The researcher Von Hippel perhaps summed it up best: “Although we expected mental speed to predict charisma, we thought that it would be less important than IQ. Instead, we found that how smart people were was less important than how quick they were.”
What’s So Funny?
In 2001, British psychologist Richard Wiseman conducted a study that earned him a spot in the Guinness Book of World Records. It was not necessarily a scientific study; rather it was an international survey that sought to find the funniest joke in the world. By the end of the project, he had received over 40,000 joke submissions, and they had been judged and rated by over 350,000 people from 70 countries.
This ended up being the top joke:
Two hunters are out in the woods when one of them collapses. He doesn’t seem to be breathing and his eyes are glazed. The other guy whips out his phone and calls the emergency services. He gasps, “My friend is dead! What can I do?” The operator says, “Calm down. I can help. First, let’s make sure he’s dead.” There is a silence. Then a shot is heard. Back on the phone, the guy says, “Okay, now what?”
Whether you enjoyed that joke or not, it gives a glimpse into the underpinnings of humor and what exactly makes us laugh on a basic, psychological level. As it happens, the joke about the two hunters plays on one of the most well-known theories of humor, which we will cover shortly.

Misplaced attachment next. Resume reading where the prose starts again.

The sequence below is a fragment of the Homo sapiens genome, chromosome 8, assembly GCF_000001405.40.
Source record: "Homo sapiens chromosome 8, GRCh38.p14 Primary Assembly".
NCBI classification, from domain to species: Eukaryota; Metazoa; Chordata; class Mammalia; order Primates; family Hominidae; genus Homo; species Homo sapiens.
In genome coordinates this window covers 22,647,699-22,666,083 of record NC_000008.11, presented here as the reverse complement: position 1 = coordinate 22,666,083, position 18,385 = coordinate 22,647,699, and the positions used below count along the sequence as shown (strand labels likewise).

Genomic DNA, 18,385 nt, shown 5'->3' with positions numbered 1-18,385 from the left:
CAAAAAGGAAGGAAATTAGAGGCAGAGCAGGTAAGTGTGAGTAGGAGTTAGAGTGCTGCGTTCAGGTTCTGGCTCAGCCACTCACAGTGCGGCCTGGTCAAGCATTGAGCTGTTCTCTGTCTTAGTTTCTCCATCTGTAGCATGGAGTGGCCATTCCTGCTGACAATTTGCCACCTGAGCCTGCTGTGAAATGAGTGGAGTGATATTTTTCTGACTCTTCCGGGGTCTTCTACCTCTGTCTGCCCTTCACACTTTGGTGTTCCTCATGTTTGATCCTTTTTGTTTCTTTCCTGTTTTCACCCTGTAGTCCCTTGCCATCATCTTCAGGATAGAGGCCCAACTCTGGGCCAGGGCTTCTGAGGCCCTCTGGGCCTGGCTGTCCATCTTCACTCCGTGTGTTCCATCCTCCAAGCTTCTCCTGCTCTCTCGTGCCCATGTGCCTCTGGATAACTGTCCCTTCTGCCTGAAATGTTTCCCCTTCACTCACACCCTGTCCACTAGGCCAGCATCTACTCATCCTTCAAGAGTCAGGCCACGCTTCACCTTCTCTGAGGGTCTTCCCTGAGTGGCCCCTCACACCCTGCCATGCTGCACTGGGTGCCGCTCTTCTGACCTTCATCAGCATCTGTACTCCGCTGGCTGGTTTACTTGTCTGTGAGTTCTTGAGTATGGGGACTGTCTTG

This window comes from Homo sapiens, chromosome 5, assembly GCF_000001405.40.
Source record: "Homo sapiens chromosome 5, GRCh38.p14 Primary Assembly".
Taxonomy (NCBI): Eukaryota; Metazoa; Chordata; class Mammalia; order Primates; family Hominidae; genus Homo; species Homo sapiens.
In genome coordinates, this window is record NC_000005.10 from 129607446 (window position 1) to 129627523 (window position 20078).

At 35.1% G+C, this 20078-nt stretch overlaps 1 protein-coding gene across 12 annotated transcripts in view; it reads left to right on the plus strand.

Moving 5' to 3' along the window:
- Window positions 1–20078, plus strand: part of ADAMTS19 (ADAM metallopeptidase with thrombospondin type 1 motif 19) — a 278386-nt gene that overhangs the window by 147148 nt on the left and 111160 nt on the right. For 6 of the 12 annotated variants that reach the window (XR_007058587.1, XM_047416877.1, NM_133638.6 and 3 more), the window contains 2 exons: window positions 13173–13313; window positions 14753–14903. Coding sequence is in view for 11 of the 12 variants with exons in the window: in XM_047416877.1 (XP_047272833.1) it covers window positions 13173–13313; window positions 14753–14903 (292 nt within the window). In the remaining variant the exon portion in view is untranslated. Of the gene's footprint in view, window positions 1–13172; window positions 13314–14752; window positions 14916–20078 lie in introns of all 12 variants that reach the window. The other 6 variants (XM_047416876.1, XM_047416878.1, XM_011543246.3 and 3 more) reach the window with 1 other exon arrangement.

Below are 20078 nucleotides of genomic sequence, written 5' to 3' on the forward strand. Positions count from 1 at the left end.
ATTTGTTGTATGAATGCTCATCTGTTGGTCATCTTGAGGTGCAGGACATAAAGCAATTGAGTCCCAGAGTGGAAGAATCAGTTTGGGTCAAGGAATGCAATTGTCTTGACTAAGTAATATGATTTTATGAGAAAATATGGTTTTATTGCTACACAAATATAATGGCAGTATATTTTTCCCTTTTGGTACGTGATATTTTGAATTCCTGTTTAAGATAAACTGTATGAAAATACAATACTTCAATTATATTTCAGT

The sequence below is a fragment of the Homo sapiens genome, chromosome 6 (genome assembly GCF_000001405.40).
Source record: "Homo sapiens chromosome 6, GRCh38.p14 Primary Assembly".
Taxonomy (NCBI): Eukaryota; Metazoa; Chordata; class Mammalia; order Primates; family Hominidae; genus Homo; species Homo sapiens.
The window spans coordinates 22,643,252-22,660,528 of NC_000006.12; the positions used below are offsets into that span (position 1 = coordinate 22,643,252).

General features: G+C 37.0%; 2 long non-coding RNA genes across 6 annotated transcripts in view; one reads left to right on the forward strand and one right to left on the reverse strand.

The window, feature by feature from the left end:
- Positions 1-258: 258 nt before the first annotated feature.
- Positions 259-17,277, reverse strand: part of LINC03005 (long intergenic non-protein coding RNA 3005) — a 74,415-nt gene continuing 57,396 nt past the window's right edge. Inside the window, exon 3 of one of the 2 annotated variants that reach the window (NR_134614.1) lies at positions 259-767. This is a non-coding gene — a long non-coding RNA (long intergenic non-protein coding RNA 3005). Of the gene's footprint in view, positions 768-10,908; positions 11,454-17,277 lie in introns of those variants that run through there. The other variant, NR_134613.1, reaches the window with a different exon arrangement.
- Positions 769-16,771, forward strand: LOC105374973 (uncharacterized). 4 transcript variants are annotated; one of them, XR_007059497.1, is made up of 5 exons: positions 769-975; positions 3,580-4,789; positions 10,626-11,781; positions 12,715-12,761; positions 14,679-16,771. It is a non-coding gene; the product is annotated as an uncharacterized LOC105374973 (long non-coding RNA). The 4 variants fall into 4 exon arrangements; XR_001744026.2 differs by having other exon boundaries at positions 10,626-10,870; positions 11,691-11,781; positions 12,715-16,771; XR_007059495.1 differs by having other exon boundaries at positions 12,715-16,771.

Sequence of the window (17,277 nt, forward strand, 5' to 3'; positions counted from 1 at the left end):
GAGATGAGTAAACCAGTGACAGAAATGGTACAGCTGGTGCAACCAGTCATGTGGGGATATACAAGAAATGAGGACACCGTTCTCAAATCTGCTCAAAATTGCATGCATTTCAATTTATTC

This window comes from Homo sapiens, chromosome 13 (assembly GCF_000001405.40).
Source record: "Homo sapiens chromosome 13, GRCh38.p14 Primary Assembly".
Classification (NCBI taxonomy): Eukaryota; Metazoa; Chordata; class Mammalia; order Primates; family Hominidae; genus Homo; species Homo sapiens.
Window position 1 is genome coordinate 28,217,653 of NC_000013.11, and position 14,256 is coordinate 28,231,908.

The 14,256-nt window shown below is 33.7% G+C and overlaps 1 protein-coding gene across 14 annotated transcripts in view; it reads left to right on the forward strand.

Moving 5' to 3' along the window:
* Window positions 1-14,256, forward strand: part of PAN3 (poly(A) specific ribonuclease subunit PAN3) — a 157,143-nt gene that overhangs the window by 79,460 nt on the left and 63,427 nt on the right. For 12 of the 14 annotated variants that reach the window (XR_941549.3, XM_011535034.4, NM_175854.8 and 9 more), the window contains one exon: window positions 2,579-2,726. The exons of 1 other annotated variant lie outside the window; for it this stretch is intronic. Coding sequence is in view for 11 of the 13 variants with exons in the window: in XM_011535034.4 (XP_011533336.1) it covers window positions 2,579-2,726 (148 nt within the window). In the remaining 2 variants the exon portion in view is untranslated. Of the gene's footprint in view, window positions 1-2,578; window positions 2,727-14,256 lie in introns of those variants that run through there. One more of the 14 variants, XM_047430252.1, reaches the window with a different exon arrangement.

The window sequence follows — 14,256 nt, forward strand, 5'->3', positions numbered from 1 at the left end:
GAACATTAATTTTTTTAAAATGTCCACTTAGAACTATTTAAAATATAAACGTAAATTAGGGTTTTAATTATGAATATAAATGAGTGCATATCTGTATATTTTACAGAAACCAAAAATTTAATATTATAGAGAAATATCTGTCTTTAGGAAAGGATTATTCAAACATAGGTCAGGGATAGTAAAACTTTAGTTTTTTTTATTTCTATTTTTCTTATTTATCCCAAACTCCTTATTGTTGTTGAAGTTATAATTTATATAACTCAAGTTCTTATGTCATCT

Traditionally, there are three theories of humor, and they are all older than you would expect.
The first theory on humor is called the superiority theory of humor and was mentioned as early as Aristotle and Plato in roughly 300 BC. It is finding humor in the misfortune of others and, therefore, our own superiority that we would not fall victim to said misfortune. We laugh at others because we see the differences illustrated between us. This is also related to schadenfreude, which is a German word roughly translating to “enjoying the misfortune of others.” This theory is easy to see in action; you can reliably find it in your local ice-skating rink as you watch people flail about and try to keep themselves upright.